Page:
Richard Thomas Related Shows View Comments Brian Cox(Photo provided by Polk & Co.) Brian Cox Show Closed This production ended its run on Nov. 30, 2019 Star Files Pulitzer-winning playwright Robert Schenkkan, who earned a 2014 Tony Award for his epic play All the Way, will return to Broadway this fall with a sequel to that acclaimed work titled The Great Society. Bill Rauch, who helmed All the Way, will also direct the new play, slated to begin performances on September 6 for a 12-week limited run through November 30 at the Vivian Beaumont Theater. Emmy and Olivier winner Brian Cox (Nuremberg, Titus Andronicus) will headline the production as President Lyndon Baines Johnson, the role originated in All the Way to Tony-winning effect by Bryan Cranston.Capturing Johnson’s passionate and aggressive attempts to build a great society for all, the new play follows his epic triumph in a landslide election to the agonizing decision not to run for re-election just three years later. It was an era that would define history forever: the rise of the Civil Rights Movement, the deaths of Martin Luther King Jr. and Robert F. Kennedy, the destruction of Vietnam and the creation of some of the greatest social programs America has ever known—with one man at the center of it all: LBJ.Joining Cox in the cast will be three-time Tony nominee Marc Kudisch (Girl From the North Country) as Richard J. Daley, Tony nominee Richard Thomas (The Little Foxes) as Hubert Humphrey and Grantham Coleman (Much Ado About Nothing) in his Broadway debut as Martin Luther King Jr. Additional casting will be announced soon.The production will feature scenic design by three-time Tony nominee David Korins, costume design by Tony winner Linda Cho, lighting design by David Weiner, projection design by Victoria Sagady and sound design/original music by Paul James Prendergast.The play’s producing team is headed by Jeffrey Richards and Louise Gund. They are joined by Rebecca Gold, Stephanie P. McClelland, Jayne Baron Sherman, Jacob Soroken Porter and Lincoln Center Theater.The Great Society made its world premiere with Seattle Rep and Oregon Shakespeare Festival in 2014; the play received another production at Washington, D.C.’s Arena Stage in 2018. Marc Kudisch Grantham Coleman The Great Society View All (4)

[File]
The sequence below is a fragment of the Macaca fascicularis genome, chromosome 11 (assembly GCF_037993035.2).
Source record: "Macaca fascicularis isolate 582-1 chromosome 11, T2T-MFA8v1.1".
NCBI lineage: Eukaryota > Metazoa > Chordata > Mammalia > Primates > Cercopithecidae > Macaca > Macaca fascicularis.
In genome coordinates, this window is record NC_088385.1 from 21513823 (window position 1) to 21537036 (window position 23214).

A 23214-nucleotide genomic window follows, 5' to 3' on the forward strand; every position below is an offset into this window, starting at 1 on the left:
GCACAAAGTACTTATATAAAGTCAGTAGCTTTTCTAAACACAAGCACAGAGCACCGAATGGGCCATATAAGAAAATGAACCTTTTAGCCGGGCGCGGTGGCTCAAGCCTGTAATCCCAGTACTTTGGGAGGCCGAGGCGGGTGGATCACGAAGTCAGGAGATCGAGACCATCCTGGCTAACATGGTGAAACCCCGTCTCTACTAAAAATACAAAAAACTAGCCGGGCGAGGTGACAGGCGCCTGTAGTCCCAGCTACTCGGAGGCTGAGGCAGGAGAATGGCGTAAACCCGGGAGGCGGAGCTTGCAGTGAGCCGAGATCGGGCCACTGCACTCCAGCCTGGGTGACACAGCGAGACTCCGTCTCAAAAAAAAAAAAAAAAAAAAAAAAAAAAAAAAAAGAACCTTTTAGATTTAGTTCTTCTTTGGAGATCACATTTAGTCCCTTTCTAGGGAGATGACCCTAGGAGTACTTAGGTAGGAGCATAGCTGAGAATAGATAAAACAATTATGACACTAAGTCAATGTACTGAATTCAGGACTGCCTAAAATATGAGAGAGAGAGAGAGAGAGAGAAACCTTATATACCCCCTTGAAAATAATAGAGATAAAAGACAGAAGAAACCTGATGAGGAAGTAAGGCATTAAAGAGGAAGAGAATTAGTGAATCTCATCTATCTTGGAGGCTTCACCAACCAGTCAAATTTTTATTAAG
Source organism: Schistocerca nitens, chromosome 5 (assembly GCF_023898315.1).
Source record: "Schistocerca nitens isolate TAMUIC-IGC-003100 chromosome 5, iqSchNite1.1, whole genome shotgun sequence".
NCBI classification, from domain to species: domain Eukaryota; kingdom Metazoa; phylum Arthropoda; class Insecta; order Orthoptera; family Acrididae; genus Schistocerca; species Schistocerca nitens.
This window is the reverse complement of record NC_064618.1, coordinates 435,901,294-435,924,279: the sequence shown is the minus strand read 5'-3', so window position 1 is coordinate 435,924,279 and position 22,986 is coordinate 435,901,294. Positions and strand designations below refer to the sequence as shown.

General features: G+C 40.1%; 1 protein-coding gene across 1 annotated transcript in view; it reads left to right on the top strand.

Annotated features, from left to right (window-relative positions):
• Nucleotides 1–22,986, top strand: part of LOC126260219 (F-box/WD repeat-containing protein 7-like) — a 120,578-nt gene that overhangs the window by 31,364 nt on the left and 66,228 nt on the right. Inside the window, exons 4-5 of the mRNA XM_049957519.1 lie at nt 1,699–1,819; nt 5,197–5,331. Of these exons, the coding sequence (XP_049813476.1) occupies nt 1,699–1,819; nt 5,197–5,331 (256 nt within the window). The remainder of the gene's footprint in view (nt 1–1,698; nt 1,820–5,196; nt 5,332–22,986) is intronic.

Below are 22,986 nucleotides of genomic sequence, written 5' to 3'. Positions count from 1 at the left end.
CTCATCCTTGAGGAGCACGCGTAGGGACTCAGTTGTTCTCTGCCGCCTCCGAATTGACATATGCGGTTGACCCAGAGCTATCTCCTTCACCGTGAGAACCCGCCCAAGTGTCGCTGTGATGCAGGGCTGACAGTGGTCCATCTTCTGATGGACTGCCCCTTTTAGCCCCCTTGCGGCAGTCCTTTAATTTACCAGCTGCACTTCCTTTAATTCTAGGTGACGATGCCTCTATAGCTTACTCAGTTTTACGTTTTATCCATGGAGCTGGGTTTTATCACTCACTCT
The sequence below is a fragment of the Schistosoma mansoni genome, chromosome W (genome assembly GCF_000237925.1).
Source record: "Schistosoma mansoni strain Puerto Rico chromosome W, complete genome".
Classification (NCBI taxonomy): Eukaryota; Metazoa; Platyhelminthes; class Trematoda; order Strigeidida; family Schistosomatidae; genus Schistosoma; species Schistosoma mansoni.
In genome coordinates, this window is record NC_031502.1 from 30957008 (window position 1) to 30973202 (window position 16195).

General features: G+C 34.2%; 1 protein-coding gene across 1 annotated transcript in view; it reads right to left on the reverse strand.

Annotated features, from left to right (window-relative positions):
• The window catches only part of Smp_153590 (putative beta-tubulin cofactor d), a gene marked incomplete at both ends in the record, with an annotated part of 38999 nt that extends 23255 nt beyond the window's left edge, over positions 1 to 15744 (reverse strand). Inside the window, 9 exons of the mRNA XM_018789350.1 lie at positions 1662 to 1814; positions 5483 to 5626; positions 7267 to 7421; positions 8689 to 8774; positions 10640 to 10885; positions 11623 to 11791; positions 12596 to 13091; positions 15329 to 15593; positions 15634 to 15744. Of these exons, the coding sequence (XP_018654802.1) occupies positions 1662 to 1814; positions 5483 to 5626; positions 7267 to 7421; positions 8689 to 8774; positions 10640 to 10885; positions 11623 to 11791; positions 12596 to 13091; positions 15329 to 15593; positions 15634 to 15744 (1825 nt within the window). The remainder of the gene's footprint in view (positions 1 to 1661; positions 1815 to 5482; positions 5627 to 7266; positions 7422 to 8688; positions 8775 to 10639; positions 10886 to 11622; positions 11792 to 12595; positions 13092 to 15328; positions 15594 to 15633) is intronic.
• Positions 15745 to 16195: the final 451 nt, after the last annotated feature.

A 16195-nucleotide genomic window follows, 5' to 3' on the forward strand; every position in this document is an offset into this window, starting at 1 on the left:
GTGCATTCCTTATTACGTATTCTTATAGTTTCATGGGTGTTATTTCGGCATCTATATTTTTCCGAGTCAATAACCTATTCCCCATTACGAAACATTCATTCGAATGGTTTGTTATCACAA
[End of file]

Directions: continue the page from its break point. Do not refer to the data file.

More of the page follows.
In person for the appellant; Christopher Brown (instructed by Thompson & Co) for the respondent. Legal profession – Course of conduct – Defence statements – Harassment X had previously worked for D as an assistant solicitor. During that period D had had clients whose legal fees had been guaranteed by an individual (B). X ceased his employment with D and later ran his own firm. D issued proceedings against B under the guarantee and B instructed X to act for him in those proceedings. Within the following month D wrote three letters to X alleging a conflict of interests and acts of impropriety by X and questioning his motivation for acting for B. The third letter made allegations of illegality and impropriety by an individual with whom X had previously run a partnership. X made a claim under the Protection from Harassment Act 1997. D served a defence in which they made further allegations against X including of bigamy and forging a statement of truth. X’s claim was later struck out. On appeal the judge found that: the third letter was arguably capable of being described as harassing but that it was only one instance and so did not form a course of conduct; the defence did not amount to an occasion of harassment, partly because the cause of action had to be established as at the date of the claim form and what was said in the defence occurred thereafter; a partnership could not be a ‘person’ within the meaning of the act. The instant court was required to determine: (i) the difference between the third letter and the first two letters; (ii) whether, even if the first two letters by themselves were not capable of constituting harassment, they could amount, together with the third letter, to a ‘course of conduct’ within the meaning of the act; (iii) whether the defence could be relied upon as evidencing a course of conduct and whether it mattered that the defence post-dated the claim form; (iv) whether a partnership could be a defendant to a civil action under section 3 of the act. Held: (1) The three letters, particularly when viewed in light of each other, and especially the last two, arguably amounted to a deliberate attack on X’s professional and personal integrity, in an attempt to pressurise him, by his exposure to his client, the court or both, into declining to act for B or else advising B to meet D’s demands. Each letter, when considered side by side, arguably evidenced a campaign of harassment against X. They were arguably capable of causing alarm or distress and were arguably unreasonable, or genuinely offensive and unacceptable. Where a professional man’s integrity was deliberately and wrongly attacked, a potential claim lay under the act, Thomas v News Group Newspapers Ltd  EWCA Civ 1233,  EMLR 4 and Majrowski v Guy’s and St Thomas’s NHS Trust  UKHL 34, (2007) 1 AC 224 considered (see paragraphs 41-42 of judgment). (2) The act was concerned with courses of conduct that amounted to harassment, rather than with individual instances of harassment. The course of conduct had to amount to harassment, both objectively and in terms of the required mens rea. The judge therefore erred in failing to ask himself, in light of his finding as to the third letter, whether the three letters as a whole could amount to a relevant course of conduct, Kelly v DPP  EWHC 1428 (Admin),  166 JP 621 considered (paragraphs 45, 51). (3) X could refer to the defence as throwing evidential light on the proper understanding, interpretation and assessment of the letters. If it was doubtful that they arguably amounted to a course of conduct amounting to harassment the question could be looked at with the evidential assistance of the defence. For those purposes it did not matter that the defence post-dated the claim form. Further, in as much as X sought to rely on the defence as a second occasion making up a course of conduct, the judge erred in excluding it from consideration because it occurred after the claim form. That was a rule of practice, rather than a rule of law, and it could be departed from when the justice of the case required. Under the act a victim could seek an injunction before a course of conduct had been established if they could show a suitable case of fear of such a course of conduct. That was part of what X sought to do. In those circumstances it was profitless and harsh to force a claimant back to the issue of a further claim form where a defendant provided a further occasion making up a course of conduct amounting to harassment in the course of proceedings (paragraphs 52-53). (4) There was no reason why ‘person’ in section 3 should not be given its natural meaning, Majrowski considered. Therefore, a partnership could be a defendant to a civil action under that section (paragraph 63). Appeal allowed. The appellant (X) appealed against a decision upholding the striking out of his claim of harassment made against the respondent firm of solicitors (D).